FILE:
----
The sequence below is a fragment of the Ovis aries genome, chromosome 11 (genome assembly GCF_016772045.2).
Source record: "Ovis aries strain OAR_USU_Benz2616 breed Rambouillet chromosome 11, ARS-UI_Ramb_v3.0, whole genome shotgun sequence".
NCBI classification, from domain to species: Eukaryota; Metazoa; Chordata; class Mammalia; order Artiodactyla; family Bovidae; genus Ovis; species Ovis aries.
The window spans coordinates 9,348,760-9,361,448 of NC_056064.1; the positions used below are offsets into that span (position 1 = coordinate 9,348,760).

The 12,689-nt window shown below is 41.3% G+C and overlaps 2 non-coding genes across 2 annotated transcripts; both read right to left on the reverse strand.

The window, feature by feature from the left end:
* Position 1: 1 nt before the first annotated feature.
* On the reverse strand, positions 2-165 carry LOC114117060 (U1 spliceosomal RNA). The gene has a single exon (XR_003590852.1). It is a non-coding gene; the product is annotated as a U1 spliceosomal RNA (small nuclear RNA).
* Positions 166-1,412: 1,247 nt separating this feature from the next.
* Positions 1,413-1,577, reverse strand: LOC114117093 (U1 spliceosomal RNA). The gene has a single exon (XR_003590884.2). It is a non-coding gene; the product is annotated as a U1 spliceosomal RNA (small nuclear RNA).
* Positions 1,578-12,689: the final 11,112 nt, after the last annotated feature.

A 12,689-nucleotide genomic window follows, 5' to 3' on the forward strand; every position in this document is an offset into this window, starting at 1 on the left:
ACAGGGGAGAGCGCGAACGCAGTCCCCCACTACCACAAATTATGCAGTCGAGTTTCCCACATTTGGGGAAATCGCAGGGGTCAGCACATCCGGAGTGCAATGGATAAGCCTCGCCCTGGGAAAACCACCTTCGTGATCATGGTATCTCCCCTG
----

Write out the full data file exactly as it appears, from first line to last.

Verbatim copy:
The sequence below is a fragment of the Ovis aries genome, chromosome 11 (genome assembly GCF_016772045.2).
Source record: "Ovis aries strain OAR_USU_Benz2616 breed Rambouillet chromosome 11, ARS-UI_Ramb_v3.0, whole genome shotgun sequence".
NCBI classification, from domain to species: Eukaryota; Metazoa; Chordata; class Mammalia; order Artiodactyla; family Bovidae; genus Ovis; species Ovis aries.
The window spans coordinates 9,348,760-9,361,448 of NC_056064.1; the positions used below are offsets into that span (position 1 = coordinate 9,348,760).

The 12,689-nt window shown below is 41.3% G+C and overlaps 2 non-coding genes across 2 annotated transcripts; both read right to left on the reverse strand.

The window, feature by feature from the left end:
* Position 1: 1 nt before the first annotated feature.
* On the reverse strand, positions 2-165 carry LOC114117060 (U1 spliceosomal RNA). The gene has a single exon (XR_003590852.1). It is a non-coding gene; the product is annotated as a U1 spliceosomal RNA (small nuclear RNA).
* Positions 166-1,412: 1,247 nt separating this feature from the next.
* Positions 1,413-1,577, reverse strand: LOC114117093 (U1 spliceosomal RNA). The gene has a single exon (XR_003590884.2). It is a non-coding gene; the product is annotated as a U1 spliceosomal RNA (small nuclear RNA).
* Positions 1,578-12,689: the final 11,112 nt, after the last annotated feature.

A 12,689-nucleotide genomic window follows, 5' to 3' on the forward strand; every position in this document is an offset into this window, starting at 1 on the left:
ACAGGGGAGAGCGCGAACGCAGTCCCCCACTACCACAAATTATGCAGTCGAGTTTCCCACATTTGGGGAAATCGCAGGGGTCAGCACATCCGGAGTGCAATGGATAAGCCTCGCCCTGGGAAAACCACCTTCGTGATCATGGTATCTCCCCTG